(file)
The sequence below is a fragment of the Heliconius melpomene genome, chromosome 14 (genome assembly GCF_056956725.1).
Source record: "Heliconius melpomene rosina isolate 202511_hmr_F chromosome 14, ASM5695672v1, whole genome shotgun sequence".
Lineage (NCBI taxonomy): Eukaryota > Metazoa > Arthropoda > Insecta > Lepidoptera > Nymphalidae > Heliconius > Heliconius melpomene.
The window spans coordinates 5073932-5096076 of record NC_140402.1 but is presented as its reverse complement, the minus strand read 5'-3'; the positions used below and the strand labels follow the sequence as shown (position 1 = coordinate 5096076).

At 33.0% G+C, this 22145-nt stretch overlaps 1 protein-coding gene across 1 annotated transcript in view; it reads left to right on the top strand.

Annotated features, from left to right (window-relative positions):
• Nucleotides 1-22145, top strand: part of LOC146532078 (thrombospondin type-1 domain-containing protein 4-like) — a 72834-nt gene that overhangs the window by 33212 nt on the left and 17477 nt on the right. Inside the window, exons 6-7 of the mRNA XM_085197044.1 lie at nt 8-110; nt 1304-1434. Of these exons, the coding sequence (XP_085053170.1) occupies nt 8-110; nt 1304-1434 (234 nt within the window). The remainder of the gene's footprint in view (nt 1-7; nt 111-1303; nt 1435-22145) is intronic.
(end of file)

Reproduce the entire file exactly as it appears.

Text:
The sequence below is a fragment of the Heliconius melpomene genome, chromosome 14 (genome assembly GCF_056956725.1).
Source record: "Heliconius melpomene rosina isolate 202511_hmr_F chromosome 14, ASM5695672v1, whole genome shotgun sequence".
Lineage (NCBI taxonomy): Eukaryota > Metazoa > Arthropoda > Insecta > Lepidoptera > Nymphalidae > Heliconius > Heliconius melpomene.
The window spans coordinates 5073932-5096076 of record NC_140402.1 but is presented as its reverse complement, the minus strand read 5'-3'; the positions used below and the strand labels follow the sequence as shown (position 1 = coordinate 5096076).

At 33.0% G+C, this 22145-nt stretch overlaps 1 protein-coding gene across 1 annotated transcript in view; it reads left to right on the top strand.

Annotated features, from left to right (window-relative positions):
• Nucleotides 1-22145, top strand: part of LOC146532078 (thrombospondin type-1 domain-containing protein 4-like) — a 72834-nt gene that overhangs the window by 33212 nt on the left and 17477 nt on the right. Inside the window, exons 6-7 of the mRNA XM_085197044.1 lie at nt 8-110; nt 1304-1434. Of these exons, the coding sequence (XP_085053170.1) occupies nt 8-110; nt 1304-1434 (234 nt within the window). The remainder of the gene's footprint in view (nt 1-7; nt 111-1303; nt 1435-22145) is intronic.